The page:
Imagine an automobile coating that changes its structure to adapt to a humid environment or a salt-covered road, better protecting the car from corrosion. Or consider a soldier’s uniform that could alter its camouflage or more effectively protect against poison gas or shrapnel upon contact.A trio of university researchers from the University of Pittsburgh’s Swanson School of Engineering, Harvard School of Engineering and Applied Sciences, and the University of Illinois is proposing to advance 3D printing one step—or rather, one dimension—further. Thanks to an $855,000 grant from the United States Army Research Office, the team hopes to develop 4D materials, which can exhibit behavior that changes over time.The team includes principal investigator Anna C. Balazs, the Robert v. d. Luft Distinguished Professor of Chemical Engineering in Pitt’s Swanson School of Engineering and a researcher in the computational design of chemo-mechanically responsive gels and composites. Co-investigators are Jennifer A. Lewis, the Hansjörg Wyss Professor of Biologically Inspired Engineering at the Harvard School of Engineering and Applied Sciences and an expert in 3D printing of functional materials; and Ralph G. Nuzzo, the G. L. Clark Professor of Chemistry and Professor of Materials Science and Engineering at the University of Illinois, a synthetic chemist who has created novel stimuli-responsive materials.The three scientists will integrate their expertise to manipulate materials at nano and micro levels in order to produce, via 3D printing, materials that can modify their structures over time at the macro level. Three-dimensional printing, also known as additive manufacturing, is the process of creating a 3D object based upon a digital model by depositing successive layers of material.“Rather than construct a static material or one that simply changes its shape, we’re proposing the development of adaptive, biomimetic composites that reprogram their shape, properties, or functionality on demand, based upon external stimuli,” Balazs explained. “By integrating our abilities to print precise, three-dimensional, hierarchically-structured materials; synthesize stimuli-responsive components; and predict the temporal behavior of the system, we expect to build the foundation for the new field of 4D printing.”Lewis added that current 3D printing technology allows the researchers to build in complicated functionality at the nano and micro levels—not just throughout an entire structure, but also within specific areas of the structure. “If you use materials that possess the ability to change their properties or shape multiple times, you don’t have to build for a specific, one-time use,” she explained. “Composites that can be reconfigured in the presence of different stimuli could dramatically extend the reach of 3D printing.”Since the research will use responsive fillers embedded within a stimuli-responsive hydrogel, Nuzzo says this opens new routes for producing the next generation of smart sensors, coatings, textiles, and structural components. “The ability to create one fabric that responds to light by changing its color, and to temperature by altering its permeability, and even to an external force by hardening its structure, becomes possible through the creation of responsive materials that are simultaneously adaptive, flexible, lightweight, and strong. It’s this ‘complicated functionality’ that makes true 4D printing a game changer.”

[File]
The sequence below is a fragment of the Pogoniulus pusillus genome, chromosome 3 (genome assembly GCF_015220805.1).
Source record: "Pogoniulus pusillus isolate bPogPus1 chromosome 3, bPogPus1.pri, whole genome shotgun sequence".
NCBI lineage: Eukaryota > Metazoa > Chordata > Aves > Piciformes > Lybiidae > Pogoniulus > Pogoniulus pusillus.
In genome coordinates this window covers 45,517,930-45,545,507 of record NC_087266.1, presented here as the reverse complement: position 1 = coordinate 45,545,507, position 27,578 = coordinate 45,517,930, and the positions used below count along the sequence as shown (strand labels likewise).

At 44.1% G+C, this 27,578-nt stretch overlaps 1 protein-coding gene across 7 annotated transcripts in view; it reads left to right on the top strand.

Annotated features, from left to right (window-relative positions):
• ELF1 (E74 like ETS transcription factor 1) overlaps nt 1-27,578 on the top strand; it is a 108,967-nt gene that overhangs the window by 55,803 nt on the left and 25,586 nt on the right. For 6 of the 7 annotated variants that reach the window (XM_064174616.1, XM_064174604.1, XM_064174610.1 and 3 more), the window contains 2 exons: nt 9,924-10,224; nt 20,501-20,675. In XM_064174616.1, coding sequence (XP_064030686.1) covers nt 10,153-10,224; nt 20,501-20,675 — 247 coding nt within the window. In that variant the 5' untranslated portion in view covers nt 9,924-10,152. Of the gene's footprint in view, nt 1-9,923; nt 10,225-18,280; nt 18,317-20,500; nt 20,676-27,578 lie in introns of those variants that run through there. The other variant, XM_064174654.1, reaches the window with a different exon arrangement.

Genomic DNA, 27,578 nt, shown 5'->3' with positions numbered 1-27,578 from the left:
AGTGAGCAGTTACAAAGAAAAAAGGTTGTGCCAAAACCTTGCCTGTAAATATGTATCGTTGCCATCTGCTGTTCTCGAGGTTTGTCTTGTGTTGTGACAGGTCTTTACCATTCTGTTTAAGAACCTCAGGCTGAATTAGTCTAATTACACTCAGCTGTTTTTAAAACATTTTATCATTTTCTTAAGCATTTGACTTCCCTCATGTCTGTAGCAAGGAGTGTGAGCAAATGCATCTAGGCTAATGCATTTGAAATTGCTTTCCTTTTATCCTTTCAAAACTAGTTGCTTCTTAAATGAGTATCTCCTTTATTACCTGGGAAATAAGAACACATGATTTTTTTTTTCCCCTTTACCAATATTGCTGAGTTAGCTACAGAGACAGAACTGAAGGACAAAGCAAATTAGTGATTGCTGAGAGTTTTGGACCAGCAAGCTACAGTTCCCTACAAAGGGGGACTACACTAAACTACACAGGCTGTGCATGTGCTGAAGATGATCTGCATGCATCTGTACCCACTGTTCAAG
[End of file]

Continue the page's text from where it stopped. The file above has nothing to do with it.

Read more: http://www.nanowerk.com/news2